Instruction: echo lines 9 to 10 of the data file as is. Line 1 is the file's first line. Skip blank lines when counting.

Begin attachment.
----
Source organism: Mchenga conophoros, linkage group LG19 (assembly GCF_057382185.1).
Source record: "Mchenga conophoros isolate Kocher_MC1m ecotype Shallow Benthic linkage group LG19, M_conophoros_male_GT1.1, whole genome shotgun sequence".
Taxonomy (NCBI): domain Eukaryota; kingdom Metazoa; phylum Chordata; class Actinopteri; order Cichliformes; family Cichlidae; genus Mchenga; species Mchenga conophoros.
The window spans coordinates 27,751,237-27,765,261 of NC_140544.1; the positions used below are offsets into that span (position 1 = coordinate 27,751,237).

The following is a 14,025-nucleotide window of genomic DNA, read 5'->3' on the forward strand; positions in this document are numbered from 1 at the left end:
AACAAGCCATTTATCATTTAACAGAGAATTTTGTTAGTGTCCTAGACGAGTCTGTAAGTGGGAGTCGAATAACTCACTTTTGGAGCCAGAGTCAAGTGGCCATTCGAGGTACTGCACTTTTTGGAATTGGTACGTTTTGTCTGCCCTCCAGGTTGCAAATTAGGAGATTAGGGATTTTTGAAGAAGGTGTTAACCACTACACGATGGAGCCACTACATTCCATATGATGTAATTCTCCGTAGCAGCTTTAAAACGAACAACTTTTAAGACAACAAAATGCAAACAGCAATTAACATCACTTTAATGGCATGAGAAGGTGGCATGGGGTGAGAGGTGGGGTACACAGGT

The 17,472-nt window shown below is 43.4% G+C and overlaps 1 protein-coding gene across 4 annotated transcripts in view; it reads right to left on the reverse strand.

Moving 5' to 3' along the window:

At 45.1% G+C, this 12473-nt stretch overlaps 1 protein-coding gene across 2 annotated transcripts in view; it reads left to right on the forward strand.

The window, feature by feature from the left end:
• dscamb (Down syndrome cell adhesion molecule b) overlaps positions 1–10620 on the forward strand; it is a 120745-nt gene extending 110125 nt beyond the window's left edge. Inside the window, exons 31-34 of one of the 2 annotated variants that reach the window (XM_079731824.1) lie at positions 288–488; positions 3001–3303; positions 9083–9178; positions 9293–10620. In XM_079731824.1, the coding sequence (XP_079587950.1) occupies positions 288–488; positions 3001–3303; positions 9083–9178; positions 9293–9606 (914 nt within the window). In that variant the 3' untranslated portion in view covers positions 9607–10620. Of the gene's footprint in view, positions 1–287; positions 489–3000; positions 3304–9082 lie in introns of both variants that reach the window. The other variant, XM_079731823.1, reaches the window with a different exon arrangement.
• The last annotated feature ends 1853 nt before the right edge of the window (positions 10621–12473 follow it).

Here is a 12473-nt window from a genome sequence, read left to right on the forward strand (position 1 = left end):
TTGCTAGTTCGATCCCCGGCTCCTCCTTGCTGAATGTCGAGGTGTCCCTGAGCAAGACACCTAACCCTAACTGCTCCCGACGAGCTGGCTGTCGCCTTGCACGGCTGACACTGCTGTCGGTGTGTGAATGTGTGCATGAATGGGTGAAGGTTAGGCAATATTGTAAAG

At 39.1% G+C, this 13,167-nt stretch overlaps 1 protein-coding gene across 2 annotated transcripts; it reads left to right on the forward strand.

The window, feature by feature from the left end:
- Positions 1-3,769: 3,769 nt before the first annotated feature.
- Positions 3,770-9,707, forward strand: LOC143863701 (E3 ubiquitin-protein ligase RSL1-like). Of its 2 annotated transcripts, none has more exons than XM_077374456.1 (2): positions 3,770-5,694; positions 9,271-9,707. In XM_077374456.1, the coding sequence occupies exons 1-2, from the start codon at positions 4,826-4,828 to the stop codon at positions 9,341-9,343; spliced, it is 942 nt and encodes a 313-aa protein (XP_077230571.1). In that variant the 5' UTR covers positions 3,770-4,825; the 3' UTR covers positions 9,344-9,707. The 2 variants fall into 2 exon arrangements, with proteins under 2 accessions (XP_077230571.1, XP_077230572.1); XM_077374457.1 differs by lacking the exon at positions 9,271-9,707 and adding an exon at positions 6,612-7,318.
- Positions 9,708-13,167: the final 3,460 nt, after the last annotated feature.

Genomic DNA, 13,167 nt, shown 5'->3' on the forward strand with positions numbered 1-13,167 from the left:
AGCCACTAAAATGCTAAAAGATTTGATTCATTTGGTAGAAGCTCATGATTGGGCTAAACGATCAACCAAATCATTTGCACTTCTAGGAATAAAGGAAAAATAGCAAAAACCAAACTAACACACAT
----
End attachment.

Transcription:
At 45.1% G+C, this 12473-nt stretch overlaps 1 protein-coding gene across 2 annotated transcripts in view; it reads left to right on the forward strand.

The window, feature by feature from the left end: